But the numbers still vary greatly between states. In Thuringia on Tuesday there was an average of 134.9 new cases per 100,000 residents in seven days and in Saxony-Anhalt that number was 106.1.

At the other end of the scale Baden-Württemberg recorded 59.6 new cases per 100,000 people in seven days on Tuesday, and in Berlin the incidence was 62.

According to German media site Focus, internal circles in the Robert Koch Institute are also discussing a possible new surge in case numbers culminating in another emergency – like the peak in December – by the end of March at the latest.

Before Christmas there were nearly 200 new cases per 100,000 people in seven days.

Instead of loosening the rules, some in the RKI are also calling for further tightening of the rules.

Experts believe the contact restrictions are not being implemented properly by many people, family and friends are not keeping enough distance when meeting, and that there are too many day trips.

Transmission of the virus without symptoms is one of the main problems of the pandemic, say RKI sources.

Accordingly, RKI boss Lothar Wieler warned on Friday against easing the rules too quickly.

“The situation is far from under control,” he said.

Meanwhile, virologist Alexander Kekulé said in a Welt interview that he doesn't believe the mutation alone is responsible for a change in dynamics.

“It is easier for politicians to say: 'I didn't do it, the mutant did',” Kekulé said. He said that paves the way for leaders to blame the variants rather than pandemic management.

“For me, roughly speaking, 90 percent of these outbreaks are explained by poor corona management and ten per cent by the new variants,” he said.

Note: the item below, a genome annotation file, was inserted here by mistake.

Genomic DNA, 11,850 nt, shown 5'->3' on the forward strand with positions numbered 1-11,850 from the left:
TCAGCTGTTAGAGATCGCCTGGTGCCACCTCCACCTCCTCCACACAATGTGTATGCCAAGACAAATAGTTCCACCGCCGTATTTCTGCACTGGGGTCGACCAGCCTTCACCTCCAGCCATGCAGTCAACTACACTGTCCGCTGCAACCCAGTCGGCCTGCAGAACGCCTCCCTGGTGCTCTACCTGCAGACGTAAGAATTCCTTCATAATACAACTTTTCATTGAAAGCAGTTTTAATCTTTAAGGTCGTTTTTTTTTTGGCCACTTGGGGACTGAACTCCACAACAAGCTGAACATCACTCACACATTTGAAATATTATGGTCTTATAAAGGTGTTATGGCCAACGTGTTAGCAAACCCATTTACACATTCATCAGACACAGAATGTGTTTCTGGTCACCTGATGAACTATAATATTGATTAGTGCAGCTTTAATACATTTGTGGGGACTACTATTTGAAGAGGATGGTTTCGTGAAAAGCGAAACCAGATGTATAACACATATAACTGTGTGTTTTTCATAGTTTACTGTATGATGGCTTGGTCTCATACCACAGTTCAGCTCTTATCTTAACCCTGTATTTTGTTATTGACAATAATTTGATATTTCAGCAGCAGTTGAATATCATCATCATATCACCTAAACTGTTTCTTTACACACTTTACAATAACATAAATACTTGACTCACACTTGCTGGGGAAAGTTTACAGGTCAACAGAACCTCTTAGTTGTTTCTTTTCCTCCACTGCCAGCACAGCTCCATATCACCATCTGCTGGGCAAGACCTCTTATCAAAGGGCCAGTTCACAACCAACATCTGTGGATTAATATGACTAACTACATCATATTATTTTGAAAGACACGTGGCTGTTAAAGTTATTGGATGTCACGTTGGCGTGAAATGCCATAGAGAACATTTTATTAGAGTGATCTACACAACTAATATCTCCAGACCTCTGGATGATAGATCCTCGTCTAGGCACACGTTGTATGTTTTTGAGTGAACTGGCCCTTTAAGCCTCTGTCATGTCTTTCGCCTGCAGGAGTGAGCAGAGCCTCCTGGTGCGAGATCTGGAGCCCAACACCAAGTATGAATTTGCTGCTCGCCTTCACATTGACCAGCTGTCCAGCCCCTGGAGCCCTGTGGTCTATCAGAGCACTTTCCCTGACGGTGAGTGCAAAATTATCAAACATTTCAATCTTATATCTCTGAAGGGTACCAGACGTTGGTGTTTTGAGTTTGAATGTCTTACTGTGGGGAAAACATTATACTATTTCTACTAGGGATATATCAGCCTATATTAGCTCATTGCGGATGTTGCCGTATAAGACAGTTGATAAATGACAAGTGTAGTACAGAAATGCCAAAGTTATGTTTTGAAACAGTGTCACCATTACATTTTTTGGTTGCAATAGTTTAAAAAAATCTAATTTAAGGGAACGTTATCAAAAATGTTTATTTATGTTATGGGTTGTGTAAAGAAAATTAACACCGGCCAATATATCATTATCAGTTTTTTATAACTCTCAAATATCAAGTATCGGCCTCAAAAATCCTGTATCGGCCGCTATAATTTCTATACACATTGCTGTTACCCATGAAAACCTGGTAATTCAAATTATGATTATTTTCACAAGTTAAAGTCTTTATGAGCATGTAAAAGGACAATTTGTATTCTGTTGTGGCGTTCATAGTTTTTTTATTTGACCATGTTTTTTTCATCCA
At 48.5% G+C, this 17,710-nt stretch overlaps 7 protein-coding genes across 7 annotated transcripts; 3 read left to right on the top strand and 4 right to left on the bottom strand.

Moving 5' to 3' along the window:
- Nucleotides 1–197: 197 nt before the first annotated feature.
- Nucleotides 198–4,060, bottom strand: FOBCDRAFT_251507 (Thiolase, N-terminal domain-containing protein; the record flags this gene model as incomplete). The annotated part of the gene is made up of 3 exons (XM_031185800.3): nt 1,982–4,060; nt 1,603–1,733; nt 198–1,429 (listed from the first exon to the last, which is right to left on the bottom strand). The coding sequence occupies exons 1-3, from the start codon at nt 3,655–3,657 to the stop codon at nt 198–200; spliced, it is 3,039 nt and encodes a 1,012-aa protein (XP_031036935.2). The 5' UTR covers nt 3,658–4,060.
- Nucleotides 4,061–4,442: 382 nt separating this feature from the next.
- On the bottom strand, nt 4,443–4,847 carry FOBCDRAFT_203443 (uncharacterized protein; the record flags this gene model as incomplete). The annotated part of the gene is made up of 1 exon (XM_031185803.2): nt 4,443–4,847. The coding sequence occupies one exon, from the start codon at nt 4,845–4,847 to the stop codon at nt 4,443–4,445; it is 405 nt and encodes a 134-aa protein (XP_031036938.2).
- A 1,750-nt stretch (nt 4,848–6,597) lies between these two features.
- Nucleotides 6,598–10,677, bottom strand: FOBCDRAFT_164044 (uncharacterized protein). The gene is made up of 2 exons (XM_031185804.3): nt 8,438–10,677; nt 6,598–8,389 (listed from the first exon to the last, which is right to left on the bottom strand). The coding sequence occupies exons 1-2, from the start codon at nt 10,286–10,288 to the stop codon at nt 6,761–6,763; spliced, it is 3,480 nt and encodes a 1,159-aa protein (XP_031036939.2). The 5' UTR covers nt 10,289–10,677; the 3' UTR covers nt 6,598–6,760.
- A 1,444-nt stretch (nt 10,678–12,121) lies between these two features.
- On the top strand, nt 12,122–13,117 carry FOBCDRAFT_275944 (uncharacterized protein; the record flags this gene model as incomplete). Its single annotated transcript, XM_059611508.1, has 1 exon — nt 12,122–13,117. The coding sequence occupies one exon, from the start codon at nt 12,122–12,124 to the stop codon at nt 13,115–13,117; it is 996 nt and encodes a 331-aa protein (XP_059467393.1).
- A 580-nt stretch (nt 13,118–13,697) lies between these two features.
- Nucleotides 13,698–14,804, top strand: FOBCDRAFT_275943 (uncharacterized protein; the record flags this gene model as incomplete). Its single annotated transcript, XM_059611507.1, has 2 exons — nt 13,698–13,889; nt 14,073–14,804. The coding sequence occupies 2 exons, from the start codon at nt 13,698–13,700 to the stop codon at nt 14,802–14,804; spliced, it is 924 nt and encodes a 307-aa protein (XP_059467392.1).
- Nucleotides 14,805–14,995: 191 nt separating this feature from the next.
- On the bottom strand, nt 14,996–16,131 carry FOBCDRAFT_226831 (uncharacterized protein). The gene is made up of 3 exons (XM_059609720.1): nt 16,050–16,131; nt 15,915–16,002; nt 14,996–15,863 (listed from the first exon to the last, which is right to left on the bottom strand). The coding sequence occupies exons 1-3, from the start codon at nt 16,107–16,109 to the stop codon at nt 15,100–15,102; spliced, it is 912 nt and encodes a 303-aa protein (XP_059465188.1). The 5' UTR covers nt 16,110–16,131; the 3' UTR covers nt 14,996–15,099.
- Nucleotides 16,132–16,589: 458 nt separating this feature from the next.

According to the expert, the new variants can only spread widely “if there is an open gap in the defence concept”.

Kekulé added: “Where they have spread, protective measures had always been relaxed shortly before.”

READ ALSO: German government dampens hopes of relaxing lockdown ahead of crunch talks

Some scientists in Germany, however, have called for an end to lockdown measures and a new strategy in dealing with the pandemic.

This could involve opening up schools and some businesses with extensive testing and while protecting vulnerable people and those in old people's homes, for example.

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COVID-19

Munich sees sharp rise in Covid cases after Oktoberfest

Since the start of Germany’s Oktoberfest, the incidence of Covid infections in Munich has risen sharply. Though a connection with the festival can’t yet be proven, it seems likely.

Munich sees sharp rise in Covid cases after Oktoberfest

Two weeks after the start of Oktoberfest, the Covid numbers in Munich have more than tripled.